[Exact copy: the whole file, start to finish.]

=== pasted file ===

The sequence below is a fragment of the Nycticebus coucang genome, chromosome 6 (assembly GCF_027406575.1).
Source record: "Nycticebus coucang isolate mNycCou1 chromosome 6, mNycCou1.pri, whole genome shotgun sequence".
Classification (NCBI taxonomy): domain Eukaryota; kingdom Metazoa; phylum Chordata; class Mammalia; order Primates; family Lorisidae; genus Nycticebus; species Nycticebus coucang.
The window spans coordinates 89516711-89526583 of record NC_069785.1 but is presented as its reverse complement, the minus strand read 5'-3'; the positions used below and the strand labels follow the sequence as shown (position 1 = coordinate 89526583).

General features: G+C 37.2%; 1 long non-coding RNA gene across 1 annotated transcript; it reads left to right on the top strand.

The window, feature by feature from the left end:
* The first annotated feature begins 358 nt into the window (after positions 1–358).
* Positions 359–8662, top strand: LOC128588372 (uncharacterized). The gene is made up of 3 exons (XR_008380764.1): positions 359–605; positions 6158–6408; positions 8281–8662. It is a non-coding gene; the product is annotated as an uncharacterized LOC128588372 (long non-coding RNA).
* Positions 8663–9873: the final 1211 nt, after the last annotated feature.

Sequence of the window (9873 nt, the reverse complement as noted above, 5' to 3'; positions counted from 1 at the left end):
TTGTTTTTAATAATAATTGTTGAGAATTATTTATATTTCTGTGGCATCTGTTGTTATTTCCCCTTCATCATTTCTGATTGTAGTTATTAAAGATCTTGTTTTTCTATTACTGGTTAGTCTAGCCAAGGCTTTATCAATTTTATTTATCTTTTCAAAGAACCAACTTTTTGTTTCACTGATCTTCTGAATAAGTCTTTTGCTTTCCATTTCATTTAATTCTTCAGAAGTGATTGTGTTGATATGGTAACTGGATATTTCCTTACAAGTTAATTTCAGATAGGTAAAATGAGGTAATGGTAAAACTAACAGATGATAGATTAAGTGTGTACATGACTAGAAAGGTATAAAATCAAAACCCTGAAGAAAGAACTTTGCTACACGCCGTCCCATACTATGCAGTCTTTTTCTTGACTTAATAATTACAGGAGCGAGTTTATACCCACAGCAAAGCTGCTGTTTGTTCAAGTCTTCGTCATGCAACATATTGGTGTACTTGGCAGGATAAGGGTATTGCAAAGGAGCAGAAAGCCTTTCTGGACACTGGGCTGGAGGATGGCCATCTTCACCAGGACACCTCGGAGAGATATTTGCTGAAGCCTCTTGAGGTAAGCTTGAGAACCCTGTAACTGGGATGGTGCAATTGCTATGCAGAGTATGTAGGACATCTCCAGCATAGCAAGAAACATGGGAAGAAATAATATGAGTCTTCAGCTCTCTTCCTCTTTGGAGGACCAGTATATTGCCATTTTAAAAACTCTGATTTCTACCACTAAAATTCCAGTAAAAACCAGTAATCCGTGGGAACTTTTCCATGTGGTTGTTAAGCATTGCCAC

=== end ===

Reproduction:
The sequence below is a fragment of the Nycticebus coucang genome, chromosome 6 (assembly GCF_027406575.1).
Source record: "Nycticebus coucang isolate mNycCou1 chromosome 6, mNycCou1.pri, whole genome shotgun sequence".
Classification (NCBI taxonomy): domain Eukaryota; kingdom Metazoa; phylum Chordata; class Mammalia; order Primates; family Lorisidae; genus Nycticebus; species Nycticebus coucang.
The window spans coordinates 89516711-89526583 of record NC_069785.1 but is presented as its reverse complement, the minus strand read 5'-3'; the positions used below and the strand labels follow the sequence as shown (position 1 = coordinate 89526583).

General features: G+C 37.2%; 1 long non-coding RNA gene across 1 annotated transcript; it reads left to right on the top strand.

The window, feature by feature from the left end:
* The first annotated feature begins 358 nt into the window (after positions 1–358).
* Positions 359–8662, top strand: LOC128588372 (uncharacterized). The gene is made up of 3 exons (XR_008380764.1): positions 359–605; positions 6158–6408; positions 8281–8662. It is a non-coding gene; the product is annotated as an uncharacterized LOC128588372 (long non-coding RNA).
* Positions 8663–9873: the final 1211 nt, after the last annotated feature.

Sequence of the window (9873 nt, the reverse complement as noted above, 5' to 3'; positions counted from 1 at the left end):
TTGTTTTTAATAATAATTGTTGAGAATTATTTATATTTCTGTGGCATCTGTTGTTATTTCCCCTTCATCATTTCTGATTGTAGTTATTAAAGATCTTGTTTTTCTATTACTGGTTAGTCTAGCCAAGGCTTTATCAATTTTATTTATCTTTTCAAAGAACCAACTTTTTGTTTCACTGATCTTCTGAATAAGTCTTTTGCTTTCCATTTCATTTAATTCTTCAGAAGTGATTGTGTTGATATGGTAACTGGATATTTCCTTACAAGTTAATTTCAGATAGGTAAAATGAGGTAATGGTAAAACTAACAGATGATAGATTAAGTGTGTACATGACTAGAAAGGTATAAAATCAAAACCCTGAAGAAAGAACTTTGCTACACGCCGTCCCATACTATGCAGTCTTTTTCTTGACTTAATAATTACAGGAGCGAGTTTATACCCACAGCAAAGCTGCTGTTTGTTCAAGTCTTCGTCATGCAACATATTGGTGTACTTGGCAGGATAAGGGTATTGCAAAGGAGCAGAAAGCCTTTCTGGACACTGGGCTGGAGGATGGCCATCTTCACCAGGACACCTCGGAGAGATATTTGCTGAAGCCTCTTGAGGTAAGCTTGAGAACCCTGTAACTGGGATGGTGCAATTGCTATGCAGAGTATGTAGGACATCTCCAGCATAGCAAGAAACATGGGAAGAAATAATATGAGTCTTCAGCTCTCTTCCTCTTTGGAGGACCAGTATATTGCCATTTTAAAAACTCTGATTTCTACCACTAAAATTCCAGTAAAAACCAGTAATCCGTGGGAACTTTTCCATGTGGTTGTTAAGCATTGCCAC